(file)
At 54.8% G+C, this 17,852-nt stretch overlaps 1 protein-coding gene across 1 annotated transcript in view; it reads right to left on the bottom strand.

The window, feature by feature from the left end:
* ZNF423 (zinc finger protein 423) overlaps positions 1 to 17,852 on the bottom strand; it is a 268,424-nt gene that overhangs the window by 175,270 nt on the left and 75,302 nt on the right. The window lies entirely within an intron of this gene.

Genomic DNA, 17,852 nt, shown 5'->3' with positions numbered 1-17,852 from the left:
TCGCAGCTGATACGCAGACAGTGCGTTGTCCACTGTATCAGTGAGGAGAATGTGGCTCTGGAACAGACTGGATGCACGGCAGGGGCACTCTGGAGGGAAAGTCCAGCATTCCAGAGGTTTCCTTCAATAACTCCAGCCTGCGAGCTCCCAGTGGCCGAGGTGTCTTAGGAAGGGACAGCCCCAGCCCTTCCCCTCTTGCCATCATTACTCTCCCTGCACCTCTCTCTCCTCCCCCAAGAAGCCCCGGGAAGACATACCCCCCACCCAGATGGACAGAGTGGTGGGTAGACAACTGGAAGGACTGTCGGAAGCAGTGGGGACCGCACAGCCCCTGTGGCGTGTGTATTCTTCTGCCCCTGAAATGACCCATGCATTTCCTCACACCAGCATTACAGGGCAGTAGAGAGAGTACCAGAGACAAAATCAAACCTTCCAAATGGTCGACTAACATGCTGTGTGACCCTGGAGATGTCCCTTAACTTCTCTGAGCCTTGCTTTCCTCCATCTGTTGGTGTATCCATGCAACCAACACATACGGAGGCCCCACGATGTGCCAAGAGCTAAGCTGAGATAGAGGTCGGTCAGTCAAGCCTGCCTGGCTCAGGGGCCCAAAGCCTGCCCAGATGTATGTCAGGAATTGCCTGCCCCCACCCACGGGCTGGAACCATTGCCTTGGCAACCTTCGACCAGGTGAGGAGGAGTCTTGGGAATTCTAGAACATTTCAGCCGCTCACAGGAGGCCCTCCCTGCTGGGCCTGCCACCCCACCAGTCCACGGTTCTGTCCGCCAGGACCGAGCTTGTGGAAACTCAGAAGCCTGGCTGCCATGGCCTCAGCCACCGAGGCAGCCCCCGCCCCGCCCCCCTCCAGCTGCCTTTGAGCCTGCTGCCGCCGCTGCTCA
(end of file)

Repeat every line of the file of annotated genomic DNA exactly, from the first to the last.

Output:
At 54.8% G+C, this 17,852-nt stretch overlaps 1 protein-coding gene across 1 annotated transcript in view; it reads right to left on the bottom strand.

The window, feature by feature from the left end:
* ZNF423 (zinc finger protein 423) overlaps positions 1 to 17,852 on the bottom strand; it is a 268,424-nt gene that overhangs the window by 175,270 nt on the left and 75,302 nt on the right. The window lies entirely within an intron of this gene.

Genomic DNA, 17,852 nt, shown 5'->3' with positions numbered 1-17,852 from the left:
TCGCAGCTGATACGCAGACAGTGCGTTGTCCACTGTATCAGTGAGGAGAATGTGGCTCTGGAACAGACTGGATGCACGGCAGGGGCACTCTGGAGGGAAAGTCCAGCATTCCAGAGGTTTCCTTCAATAACTCCAGCCTGCGAGCTCCCAGTGGCCGAGGTGTCTTAGGAAGGGACAGCCCCAGCCCTTCCCCTCTTGCCATCATTACTCTCCCTGCACCTCTCTCTCCTCCCCCAAGAAGCCCCGGGAAGACATACCCCCCACCCAGATGGACAGAGTGGTGGGTAGACAACTGGAAGGACTGTCGGAAGCAGTGGGGACCGCACAGCCCCTGTGGCGTGTGTATTCTTCTGCCCCTGAAATGACCCATGCATTTCCTCACACCAGCATTACAGGGCAGTAGAGAGAGTACCAGAGACAAAATCAAACCTTCCAAATGGTCGACTAACATGCTGTGTGACCCTGGAGATGTCCCTTAACTTCTCTGAGCCTTGCTTTCCTCCATCTGTTGGTGTATCCATGCAACCAACACATACGGAGGCCCCACGATGTGCCAAGAGCTAAGCTGAGATAGAGGTCGGTCAGTCAAGCCTGCCTGGCTCAGGGGCCCAAAGCCTGCCCAGATGTATGTCAGGAATTGCCTGCCCCCACCCACGGGCTGGAACCATTGCCTTGGCAACCTTCGACCAGGTGAGGAGGAGTCTTGGGAATTCTAGAACATTTCAGCCGCTCACAGGAGGCCCTCCCTGCTGGGCCTGCCACCCCACCAGTCCACGGTTCTGTCCGCCAGGACCGAGCTTGTGGAAACTCAGAAGCCTGGCTGCCATGGCCTCAGCCACCGAGGCAGCCCCCGCCCCGCCCCCCTCCAGCTGCCTTTGAGCCTGCTGCCGCCGCTGCTCA